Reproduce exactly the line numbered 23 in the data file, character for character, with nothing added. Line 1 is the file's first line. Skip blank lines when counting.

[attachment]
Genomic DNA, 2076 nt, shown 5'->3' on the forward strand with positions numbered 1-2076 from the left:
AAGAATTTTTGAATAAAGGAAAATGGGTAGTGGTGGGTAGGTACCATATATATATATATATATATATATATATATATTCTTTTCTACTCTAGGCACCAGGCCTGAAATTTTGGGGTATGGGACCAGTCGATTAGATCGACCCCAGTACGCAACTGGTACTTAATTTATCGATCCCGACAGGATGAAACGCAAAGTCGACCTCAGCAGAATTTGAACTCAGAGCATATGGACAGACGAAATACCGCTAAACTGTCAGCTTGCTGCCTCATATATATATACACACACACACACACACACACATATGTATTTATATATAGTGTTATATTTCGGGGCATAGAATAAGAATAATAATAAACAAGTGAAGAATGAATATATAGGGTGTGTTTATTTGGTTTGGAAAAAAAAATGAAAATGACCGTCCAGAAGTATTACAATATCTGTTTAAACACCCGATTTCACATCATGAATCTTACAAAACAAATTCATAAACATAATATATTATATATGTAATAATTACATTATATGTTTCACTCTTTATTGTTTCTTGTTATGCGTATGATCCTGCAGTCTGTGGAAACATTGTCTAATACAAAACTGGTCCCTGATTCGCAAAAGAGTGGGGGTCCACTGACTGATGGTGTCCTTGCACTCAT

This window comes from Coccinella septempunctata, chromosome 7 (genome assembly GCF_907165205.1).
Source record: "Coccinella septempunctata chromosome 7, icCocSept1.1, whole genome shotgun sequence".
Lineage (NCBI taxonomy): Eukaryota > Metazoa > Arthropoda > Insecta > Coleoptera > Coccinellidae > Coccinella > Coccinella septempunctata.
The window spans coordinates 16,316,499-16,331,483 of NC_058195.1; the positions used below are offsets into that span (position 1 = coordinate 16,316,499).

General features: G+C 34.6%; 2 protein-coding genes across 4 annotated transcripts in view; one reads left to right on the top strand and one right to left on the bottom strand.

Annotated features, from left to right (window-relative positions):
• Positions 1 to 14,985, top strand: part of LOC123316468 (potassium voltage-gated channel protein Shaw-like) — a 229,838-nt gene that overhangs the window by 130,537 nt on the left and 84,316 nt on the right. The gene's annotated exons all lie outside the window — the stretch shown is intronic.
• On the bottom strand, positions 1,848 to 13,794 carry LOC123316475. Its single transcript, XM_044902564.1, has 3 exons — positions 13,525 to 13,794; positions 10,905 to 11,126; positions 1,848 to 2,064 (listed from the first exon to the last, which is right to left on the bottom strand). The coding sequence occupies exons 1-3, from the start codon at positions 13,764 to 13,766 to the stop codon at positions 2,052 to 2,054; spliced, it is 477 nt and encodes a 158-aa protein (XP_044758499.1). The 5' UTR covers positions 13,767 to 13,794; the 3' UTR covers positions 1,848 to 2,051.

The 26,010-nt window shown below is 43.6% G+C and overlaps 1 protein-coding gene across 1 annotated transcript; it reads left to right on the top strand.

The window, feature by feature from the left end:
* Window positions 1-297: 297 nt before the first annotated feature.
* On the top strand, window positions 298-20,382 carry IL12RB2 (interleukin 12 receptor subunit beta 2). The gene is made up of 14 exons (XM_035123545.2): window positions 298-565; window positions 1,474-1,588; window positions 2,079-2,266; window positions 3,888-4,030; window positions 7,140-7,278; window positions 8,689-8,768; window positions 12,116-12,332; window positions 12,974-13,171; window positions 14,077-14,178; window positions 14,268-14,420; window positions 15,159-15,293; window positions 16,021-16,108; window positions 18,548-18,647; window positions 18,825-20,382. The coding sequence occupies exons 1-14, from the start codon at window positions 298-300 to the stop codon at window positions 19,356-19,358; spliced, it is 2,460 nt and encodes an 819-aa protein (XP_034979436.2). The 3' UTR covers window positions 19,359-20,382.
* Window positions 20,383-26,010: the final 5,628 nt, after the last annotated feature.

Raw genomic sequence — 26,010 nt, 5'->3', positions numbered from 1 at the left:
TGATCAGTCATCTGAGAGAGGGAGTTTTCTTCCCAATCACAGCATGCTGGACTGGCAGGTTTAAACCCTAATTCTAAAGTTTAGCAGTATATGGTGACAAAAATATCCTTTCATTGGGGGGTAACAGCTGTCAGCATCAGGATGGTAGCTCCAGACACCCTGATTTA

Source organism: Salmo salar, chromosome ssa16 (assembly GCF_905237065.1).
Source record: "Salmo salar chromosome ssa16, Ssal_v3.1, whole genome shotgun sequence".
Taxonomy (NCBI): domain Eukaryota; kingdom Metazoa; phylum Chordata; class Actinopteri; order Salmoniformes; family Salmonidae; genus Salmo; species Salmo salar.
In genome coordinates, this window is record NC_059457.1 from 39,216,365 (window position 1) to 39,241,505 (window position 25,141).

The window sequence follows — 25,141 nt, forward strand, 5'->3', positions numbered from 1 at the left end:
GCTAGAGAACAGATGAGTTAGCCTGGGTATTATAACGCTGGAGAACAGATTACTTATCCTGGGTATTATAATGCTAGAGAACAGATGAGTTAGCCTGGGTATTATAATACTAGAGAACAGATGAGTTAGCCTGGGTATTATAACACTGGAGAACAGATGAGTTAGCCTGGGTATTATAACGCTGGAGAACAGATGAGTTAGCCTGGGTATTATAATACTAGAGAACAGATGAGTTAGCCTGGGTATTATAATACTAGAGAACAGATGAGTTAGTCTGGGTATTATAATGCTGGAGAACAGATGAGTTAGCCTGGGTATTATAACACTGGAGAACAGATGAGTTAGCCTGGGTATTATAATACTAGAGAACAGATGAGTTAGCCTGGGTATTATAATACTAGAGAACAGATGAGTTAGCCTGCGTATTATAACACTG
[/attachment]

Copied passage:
GCTAGAGAACAGATGAGTTAGCCTGGGTATTATAACGCTGGAGAACAGATTACTTATCCTGGGTATTATAATGCTAGAGAACAGATGAGTTAGCCTGGGTATTATAATACTAGAGAACAGATGAGTTAGCCTGGGTATTATAACACTGGAGAACAGATGAGTTAGCCTGGGTATTATAACGCTGGAGAACAGATGAGTTAGCCTGGGTATTATAATACTAGAGAACAGATGAGTTAGCCTGGGTATTATAATACTAGAGAACAGATGAGTTAGTCTGGGTATTATAATGCTGGAGAACAGATGAGTTAGCCTGGGTATTATAACACTGGAGAACAGATGAGTTAGCCTGGGTATTATAATACTAGAGAACAGATGAGTTAGCCTGGGTATTATAATACTAGAGAACAGATGAGTTAGCCTGCGTATTATAACACTG